Smart beta growth stock ETFs have received healthy inflows over the past month as the global equity rally sees no sign of slowing.
Almost a decade after the great financial crash, experts say the US stock markets are at record levels and even at risk of overpriced valuations.
Yet TrackInsight data found that investors put €136.2 ($158.4) million into growth ETFs since 1 October, choosing ETFs whose underlying company earnings are expected to grow at an above-average rate compared to its industry or the overall market. Performance of these stocks is up around 1.6% over that month.
The surge in growth is complemented by popularity in smart beta high dividend stocks, which saw €155.8 ($181.2) million in that time. Dividend growth companies tend to be less susceptible to large market swings and can act as a hedge against political or economic uncertainty.
Low vol and value ETFs losing favour
On the flip side, while markets are high, investors have less preference for low volatility and value stocks, which are seen to be undervalued by the market and will hopefully make gains in the future. While the former only gained €10.5 million in October, the latter barely gathered €6 million.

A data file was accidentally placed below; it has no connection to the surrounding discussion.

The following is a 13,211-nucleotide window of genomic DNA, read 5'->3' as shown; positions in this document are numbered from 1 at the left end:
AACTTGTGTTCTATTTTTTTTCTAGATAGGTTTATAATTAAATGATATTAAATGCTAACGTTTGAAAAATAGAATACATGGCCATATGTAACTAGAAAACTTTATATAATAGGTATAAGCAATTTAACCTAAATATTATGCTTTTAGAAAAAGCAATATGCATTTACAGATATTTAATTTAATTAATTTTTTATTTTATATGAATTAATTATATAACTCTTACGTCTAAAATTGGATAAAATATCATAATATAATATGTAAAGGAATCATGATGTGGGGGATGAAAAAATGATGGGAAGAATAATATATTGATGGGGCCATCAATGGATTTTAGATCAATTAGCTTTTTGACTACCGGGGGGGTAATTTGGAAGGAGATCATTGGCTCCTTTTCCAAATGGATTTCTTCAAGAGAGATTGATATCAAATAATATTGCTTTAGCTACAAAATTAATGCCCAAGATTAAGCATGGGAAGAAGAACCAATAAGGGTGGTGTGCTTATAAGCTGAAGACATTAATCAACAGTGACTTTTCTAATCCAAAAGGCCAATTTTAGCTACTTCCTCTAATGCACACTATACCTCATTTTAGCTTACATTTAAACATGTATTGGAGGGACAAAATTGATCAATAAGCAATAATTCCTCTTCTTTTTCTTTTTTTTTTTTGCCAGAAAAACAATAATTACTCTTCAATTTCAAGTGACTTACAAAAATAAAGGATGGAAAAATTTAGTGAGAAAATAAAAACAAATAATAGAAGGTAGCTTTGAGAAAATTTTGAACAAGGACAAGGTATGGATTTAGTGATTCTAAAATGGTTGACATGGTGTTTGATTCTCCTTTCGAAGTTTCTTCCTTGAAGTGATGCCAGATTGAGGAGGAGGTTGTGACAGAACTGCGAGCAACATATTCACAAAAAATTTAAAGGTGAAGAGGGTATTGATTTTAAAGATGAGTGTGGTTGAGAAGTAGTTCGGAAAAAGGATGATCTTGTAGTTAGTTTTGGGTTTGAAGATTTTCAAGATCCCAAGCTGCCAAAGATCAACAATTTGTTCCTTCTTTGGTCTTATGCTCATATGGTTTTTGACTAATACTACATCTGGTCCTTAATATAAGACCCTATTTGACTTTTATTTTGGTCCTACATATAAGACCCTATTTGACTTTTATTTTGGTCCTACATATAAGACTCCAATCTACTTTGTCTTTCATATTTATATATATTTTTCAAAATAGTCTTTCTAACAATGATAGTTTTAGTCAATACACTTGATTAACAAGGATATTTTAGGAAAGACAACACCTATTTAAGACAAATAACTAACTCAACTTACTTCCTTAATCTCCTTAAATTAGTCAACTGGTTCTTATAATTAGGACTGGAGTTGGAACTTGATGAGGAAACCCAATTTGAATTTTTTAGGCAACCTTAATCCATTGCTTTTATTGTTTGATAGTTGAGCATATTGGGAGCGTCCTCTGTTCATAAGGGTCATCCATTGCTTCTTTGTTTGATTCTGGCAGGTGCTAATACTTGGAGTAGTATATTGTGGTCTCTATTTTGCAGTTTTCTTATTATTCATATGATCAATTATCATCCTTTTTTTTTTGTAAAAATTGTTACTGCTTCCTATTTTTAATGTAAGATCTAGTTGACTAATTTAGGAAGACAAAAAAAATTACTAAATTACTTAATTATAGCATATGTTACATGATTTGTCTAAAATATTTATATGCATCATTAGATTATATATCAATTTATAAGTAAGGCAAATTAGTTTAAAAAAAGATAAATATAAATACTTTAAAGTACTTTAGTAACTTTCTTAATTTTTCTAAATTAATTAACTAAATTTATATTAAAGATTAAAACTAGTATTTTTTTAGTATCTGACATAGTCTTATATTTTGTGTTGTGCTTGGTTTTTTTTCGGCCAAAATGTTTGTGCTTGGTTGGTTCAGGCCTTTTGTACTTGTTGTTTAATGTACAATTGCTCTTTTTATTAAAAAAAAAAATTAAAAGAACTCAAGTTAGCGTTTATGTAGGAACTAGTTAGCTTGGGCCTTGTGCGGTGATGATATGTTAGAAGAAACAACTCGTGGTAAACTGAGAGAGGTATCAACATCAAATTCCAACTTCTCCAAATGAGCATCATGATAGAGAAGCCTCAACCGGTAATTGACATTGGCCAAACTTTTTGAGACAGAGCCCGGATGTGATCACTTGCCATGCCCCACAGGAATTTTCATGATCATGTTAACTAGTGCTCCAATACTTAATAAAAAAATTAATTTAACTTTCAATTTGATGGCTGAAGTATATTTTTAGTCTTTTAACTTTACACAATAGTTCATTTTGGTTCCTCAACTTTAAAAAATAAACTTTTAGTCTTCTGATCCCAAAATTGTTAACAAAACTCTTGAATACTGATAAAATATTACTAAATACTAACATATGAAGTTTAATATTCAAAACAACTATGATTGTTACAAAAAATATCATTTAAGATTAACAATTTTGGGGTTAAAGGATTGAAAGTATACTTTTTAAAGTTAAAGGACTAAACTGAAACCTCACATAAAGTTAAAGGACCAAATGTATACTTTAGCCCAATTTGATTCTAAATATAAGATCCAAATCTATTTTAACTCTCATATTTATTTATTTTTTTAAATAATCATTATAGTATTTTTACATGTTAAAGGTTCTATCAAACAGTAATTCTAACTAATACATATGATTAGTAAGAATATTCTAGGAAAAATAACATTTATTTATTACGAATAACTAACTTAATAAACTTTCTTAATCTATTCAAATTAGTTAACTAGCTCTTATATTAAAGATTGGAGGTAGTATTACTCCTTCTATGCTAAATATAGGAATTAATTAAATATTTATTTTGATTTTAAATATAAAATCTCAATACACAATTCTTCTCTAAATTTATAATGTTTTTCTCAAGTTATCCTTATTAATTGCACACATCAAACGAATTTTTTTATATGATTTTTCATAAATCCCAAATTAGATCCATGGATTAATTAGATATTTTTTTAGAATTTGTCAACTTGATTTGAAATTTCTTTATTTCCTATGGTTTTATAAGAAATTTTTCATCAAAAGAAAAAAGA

Interestingly, multi-factor ETFs, which combine equity risk factors to even out choppy waters and avoid market timing, lost more than €3 million, and momentum stocks – which usually do well in rising markets – lost more than €12 million.
Growth ETF options
There are 48 growth ETFs listed in the US, for investors who want to tap into the trend.
The largest is the $38.1 billion iShares Russell 1000 Growth ETF (IWF) which costs 0.20%. It is up 24.7% year to date, compared to the bellwether SPDR S&P 500 ETF (SPY)’s 16.7% over the same period. In terms of flows, it has risen by $533.75 million in the last month.
The second most popular option in terms of assets is much cheaper. The Vanguard Growth ETF (VUG) has $29.8 billion under management and costs just 0.06%. VUG has risen 23% since 1 January and gained $234 million in the last month.